A term most of us are fairly familiar with. It has been the buzzword over the past few years, what with technology coming to thoroughly transform our approach to traditional daily activities. We Uber, Amazon and Airbnb without blinking.
The global art market is a thickly opaque environment and it would, on paper, be the perfect candidate to be disrupted. And expectedly, there has been interest. Art startups globally, have on a regular basis, been collectively clocking in excess of $1 billion in funding year on-year. Last year, the online art resource, Artsy, individually raised $50 million.
Have we witnessed radical changes in the market on the back of those billions? Despite hearing the term “blockchain” being dropped on more than few instances at every glitzy art event I attend, my answer is, “Not quite”. Rather than radically transforming the eco-system, art startups have played a crucial role in stabilising and strengthening the foundation. In the general context, technology and its multifarious applications have led us along the expected path: making available and extending the reach of content. This content could be either material for sale, or market knowledge and news matter. Easy access to both have contributed significantly towards the further widening of the market.
Technology has predictably permeated into all spheres within the business, particularly in the direction of e-commerce and facilitating the extensive growth of sales channels. Despite the predictable challenges with the proposition of selling artworks online, there has been a fairly steady tide of purchase activity, that to a great measure supports the investment and effort required to build and market digital enterprise. Even heritage establishments like Christie’s and Sotheby’s, both auction houses that are over 250 years old, introduced alongside their traditional Evening and Day sales, a series of online auctions, in order to widen their digital footprint and connect with a younger bracket of collectors — a move that has served both extremely well. According to the Hiscox Online Art Trade Report 2017, Sotheby’s recorded $155 million while Christie’s managed $217million from these online sales in 2016, up by 15% and 34% respectively from the preceding year. Within India, according to the Artery India 2018 Market Report, online auction sales recorded ₹220 crore in 2017, up from ₹137.6 crores over the previous year.
Not all the billions invested have paid out and there have been some monumental slips as well. Consider Auctionata, an online auctioneer based in Germany that posted a revenue of $150 million in 2015 before becoming insolvent in 2017, though this is identical to the implosions recorded throughout e-commerce channels spanning the digital arena.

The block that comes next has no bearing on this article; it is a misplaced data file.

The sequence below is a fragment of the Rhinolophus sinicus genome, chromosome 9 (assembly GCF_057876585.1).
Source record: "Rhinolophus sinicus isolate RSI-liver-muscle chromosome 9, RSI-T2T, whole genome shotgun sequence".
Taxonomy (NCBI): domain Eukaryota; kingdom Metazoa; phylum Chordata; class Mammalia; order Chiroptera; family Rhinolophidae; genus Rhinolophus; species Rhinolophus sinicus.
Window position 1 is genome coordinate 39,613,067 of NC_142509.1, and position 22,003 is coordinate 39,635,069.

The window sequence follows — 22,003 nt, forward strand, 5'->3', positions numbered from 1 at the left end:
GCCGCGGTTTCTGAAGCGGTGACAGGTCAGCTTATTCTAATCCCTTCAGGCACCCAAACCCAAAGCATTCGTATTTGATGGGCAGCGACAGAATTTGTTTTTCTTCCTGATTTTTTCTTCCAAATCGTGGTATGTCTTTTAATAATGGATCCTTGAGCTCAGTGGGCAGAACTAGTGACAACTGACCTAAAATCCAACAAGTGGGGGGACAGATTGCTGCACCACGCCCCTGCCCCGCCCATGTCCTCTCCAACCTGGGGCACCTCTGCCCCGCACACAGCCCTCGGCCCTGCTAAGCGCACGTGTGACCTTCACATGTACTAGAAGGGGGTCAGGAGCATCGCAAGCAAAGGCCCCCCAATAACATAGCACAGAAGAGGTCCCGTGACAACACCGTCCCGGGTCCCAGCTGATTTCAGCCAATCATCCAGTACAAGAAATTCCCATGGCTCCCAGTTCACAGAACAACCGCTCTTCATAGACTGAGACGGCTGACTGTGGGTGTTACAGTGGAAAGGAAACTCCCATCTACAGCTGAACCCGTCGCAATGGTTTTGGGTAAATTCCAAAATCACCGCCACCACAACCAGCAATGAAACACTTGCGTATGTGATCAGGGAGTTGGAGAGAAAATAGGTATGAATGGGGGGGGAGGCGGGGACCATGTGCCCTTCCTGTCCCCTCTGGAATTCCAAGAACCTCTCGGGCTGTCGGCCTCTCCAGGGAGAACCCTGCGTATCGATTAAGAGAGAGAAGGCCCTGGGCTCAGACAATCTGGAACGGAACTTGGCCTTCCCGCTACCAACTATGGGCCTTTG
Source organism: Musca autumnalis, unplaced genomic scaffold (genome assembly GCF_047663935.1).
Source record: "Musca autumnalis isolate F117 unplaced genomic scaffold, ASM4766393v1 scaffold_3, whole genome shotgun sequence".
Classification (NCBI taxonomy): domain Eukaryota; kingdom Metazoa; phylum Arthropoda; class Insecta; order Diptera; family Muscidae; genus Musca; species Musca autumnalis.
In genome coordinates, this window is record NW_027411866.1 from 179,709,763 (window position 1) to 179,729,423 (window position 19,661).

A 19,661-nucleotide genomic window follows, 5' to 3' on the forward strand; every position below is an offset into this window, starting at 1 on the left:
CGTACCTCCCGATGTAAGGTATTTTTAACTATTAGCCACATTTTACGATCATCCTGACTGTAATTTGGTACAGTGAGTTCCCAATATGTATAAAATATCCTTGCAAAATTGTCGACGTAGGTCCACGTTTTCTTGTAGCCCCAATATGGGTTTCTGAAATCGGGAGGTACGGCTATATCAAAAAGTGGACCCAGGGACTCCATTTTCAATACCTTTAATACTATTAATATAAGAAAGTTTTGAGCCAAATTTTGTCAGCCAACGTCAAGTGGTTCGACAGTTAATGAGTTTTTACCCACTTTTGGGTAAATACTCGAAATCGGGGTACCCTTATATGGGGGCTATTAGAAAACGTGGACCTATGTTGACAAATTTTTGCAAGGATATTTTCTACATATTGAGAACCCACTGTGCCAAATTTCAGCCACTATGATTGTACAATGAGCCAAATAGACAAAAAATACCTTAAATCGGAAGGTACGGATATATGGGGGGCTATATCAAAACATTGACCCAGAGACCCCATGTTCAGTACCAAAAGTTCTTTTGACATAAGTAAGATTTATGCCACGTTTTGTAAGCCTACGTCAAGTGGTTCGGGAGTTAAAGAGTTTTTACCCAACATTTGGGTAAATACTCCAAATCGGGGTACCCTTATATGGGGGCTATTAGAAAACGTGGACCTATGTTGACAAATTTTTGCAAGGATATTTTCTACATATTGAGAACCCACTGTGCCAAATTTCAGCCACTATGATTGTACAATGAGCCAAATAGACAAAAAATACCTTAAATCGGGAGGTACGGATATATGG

Has this tech shake-up within the art market been beneficial for its key players? It certainly has, with the most enduring benefit playing in favour of the collector — allowing for their networking and investing with sufficient ease. Its immediate facilitation of information — market news and developments, histories and critique, with perhaps the most vital contribution being within the direction of artist discovery, has aided the buyer immensely. A potentially strong collection can now be built and managed with little beyond clicking a few keys, as long as driven by a prudent, well-informed individual.
For the collector’s benefit, there is also a higher level of transparency that is now an expected and essential part of the buying equation, particularly in regard with the pricing of artworks, a conventionally opaque factor. In the simplest order, with the works of an artist being available on various websites, price comparison and discovery becomes a lot simpler. For collectors and investors interested in more precise market intelligence, performance data and indices, there are various specialist databases such as Artnet and Artprice internationally, and my firm Artery India, within our geography, that fulfil this requirement.
The equally powerful parallel that technology has enabled for a collector, and particularly the entrant and mid-level buyer is market and artist discovery. The ease of navigating through hundreds of images, with minimal physical effort is nothing short of remarkable, certainly resulting in thousands of transactions over the past decade.
In regard to the tribe of sellers, there have been instances of gallerists selling out exhibitions with little activation beyond images being uploaded on Instagram. Nearly every important living collector on this globe has a social presence of some nature, and connecting with them has genuinely never been simpler. I cant think of any mainstream entity in the art sales business that does not have a digital team, usually resident, to manage their presence online. As an extension, artists, in particular those who self-represent their work, have discovered an active slice of young professionals and early-stage collectors who wish to buy directly from them.
While disruption is still awaited, art-tech’s impact and repercussions have largely been for the vast improvement of the industry. There are still gaping gaps, (and therein, opportunities) in various departments, but on the whole, everyone employing it intelligently is smiling.
(The writer is the CEO of Artery India, a financial data centre focused on Indian art sales globally)
First Published: Aug 10, 2018 14:23 IST